Six years after the Great Recession began, job growth has returned to is original peak level. But the kinds of jobs that have been added don’t pay well. Low-wage jobs have accounted for most of the employment growth even though they weren’t the majority of jobs lost during the recession, according to a new report from the National Employment Law Project (NELP).
Four years into the recovery, low-wage industries have accounted for 44 percent of job growth, but they only made up 22 percent of the losses during the recession. These jobs pay between $9.48 and $13.33 an hour — even that higher wage is only about $27,000 a year. At the same time, mid-wage industries saw 37 percent of the job losses but have only made up about a quarter of employment growth. High-wage industries accounted for 41 percent of the losses but have only seen 30 percent of the recovery’s gains. In all, low-wage industries employ 1.85 million more people than when the recession began, while the other two groups have lost nearly 2 million jobs.
A big part of this trend is that job growth has been strongest in industries like retail, food service, and temp jobs. They have accounted for about 40 percent of private sector employment for the past four years, but they all tend to pay poorly. Meanwhile, typically blue-collar jobs haven’t kept pace: Construction jobs are still 20 percent below their previous peak and non-durable manufacturing jobs are 11 percent below peak. Transportation and warehousing jobs have just barely caught up. And while NELP’s report focuses on the private sector, it notes that the public sector has been decimated by job loss: government jobs have declined by 627,000 during the recovery, with 44 percent of those losses felt by teachers.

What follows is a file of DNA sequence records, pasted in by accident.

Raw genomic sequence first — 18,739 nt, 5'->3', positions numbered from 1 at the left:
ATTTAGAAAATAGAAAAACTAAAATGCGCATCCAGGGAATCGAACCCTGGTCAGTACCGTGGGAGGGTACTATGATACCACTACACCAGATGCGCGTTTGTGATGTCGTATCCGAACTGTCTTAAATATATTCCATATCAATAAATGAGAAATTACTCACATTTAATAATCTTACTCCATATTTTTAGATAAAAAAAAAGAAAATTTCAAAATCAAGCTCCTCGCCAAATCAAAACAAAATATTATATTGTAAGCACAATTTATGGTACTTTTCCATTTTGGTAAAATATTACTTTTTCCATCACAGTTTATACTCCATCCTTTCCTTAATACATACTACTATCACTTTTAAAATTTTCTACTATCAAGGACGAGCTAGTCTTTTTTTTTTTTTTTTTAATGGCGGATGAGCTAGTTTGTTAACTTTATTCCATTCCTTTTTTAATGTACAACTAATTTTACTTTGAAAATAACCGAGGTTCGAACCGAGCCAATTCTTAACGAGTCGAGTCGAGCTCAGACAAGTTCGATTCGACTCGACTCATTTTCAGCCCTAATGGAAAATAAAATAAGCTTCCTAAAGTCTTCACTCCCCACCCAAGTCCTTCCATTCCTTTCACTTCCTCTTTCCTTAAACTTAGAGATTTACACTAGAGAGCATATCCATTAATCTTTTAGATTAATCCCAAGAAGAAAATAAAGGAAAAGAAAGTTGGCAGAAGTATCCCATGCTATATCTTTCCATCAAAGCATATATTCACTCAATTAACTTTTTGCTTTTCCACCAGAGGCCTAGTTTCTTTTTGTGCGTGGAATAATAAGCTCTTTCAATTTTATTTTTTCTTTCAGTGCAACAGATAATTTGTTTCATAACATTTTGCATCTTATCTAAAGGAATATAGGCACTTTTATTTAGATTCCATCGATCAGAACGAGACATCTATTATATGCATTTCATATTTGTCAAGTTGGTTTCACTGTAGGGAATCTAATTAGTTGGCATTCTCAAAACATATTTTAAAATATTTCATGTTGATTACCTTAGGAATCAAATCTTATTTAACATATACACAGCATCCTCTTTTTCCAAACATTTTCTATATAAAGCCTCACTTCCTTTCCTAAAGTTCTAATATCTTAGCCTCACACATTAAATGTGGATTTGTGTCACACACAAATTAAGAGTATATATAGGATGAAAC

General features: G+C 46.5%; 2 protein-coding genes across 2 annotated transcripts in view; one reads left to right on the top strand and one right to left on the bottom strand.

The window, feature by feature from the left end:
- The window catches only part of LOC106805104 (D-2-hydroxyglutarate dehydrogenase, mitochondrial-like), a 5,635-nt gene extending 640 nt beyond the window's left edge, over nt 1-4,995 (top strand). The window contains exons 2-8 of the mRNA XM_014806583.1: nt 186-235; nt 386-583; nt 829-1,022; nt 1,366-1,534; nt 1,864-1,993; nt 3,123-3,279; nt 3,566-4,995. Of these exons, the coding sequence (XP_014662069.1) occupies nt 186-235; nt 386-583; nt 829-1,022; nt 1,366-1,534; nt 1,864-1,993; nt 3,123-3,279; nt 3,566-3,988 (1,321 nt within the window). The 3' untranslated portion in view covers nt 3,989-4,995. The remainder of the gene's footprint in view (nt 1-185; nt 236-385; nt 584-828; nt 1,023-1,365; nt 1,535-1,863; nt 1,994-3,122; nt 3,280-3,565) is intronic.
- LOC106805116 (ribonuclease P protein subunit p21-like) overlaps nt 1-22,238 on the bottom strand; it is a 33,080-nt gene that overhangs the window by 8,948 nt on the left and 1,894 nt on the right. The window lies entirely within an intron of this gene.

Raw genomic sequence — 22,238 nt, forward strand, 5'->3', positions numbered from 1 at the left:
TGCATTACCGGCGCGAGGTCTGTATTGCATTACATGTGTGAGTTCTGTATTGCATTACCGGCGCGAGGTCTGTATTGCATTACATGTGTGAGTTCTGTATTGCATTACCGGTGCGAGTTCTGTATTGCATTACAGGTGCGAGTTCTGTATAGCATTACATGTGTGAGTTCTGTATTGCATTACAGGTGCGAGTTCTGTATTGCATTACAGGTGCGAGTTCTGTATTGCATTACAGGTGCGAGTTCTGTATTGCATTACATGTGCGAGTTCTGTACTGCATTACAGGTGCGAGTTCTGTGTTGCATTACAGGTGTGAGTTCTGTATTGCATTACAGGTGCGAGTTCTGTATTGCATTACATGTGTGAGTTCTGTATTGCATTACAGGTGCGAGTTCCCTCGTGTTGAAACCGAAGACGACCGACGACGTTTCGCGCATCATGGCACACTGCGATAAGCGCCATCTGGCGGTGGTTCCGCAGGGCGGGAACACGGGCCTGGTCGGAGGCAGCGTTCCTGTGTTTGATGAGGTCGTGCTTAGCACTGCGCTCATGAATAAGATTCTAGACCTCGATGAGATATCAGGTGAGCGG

These trends differ from employment growth after the 2001 recession, according to the latest NELP report, when low-wage job gains were about matched by high-wage jobs.
The latest report continues a trend first spotted early on: a similar report in 2012 also found low-wage industries leading job growth despite making up a smaller share of job losses. Another report in 2013 found that about half of the jobs created had been low-paying. Even as employment is now getting back to normal levels, this trend has continued. And it’s expected to keep going, as a report found that more than a quarter of Americans will be in low-wage work over the next decade, making less than $11 an hour.
Overall, Americans have long lost out on better wages even as they work harder. The last decade has brought stagnant or falling pay. Yet productivity has more than doubled since 1968, and if the minimum wage had kept pace with that growth, it would be nearly $22 an hour, not the current level of $7.25.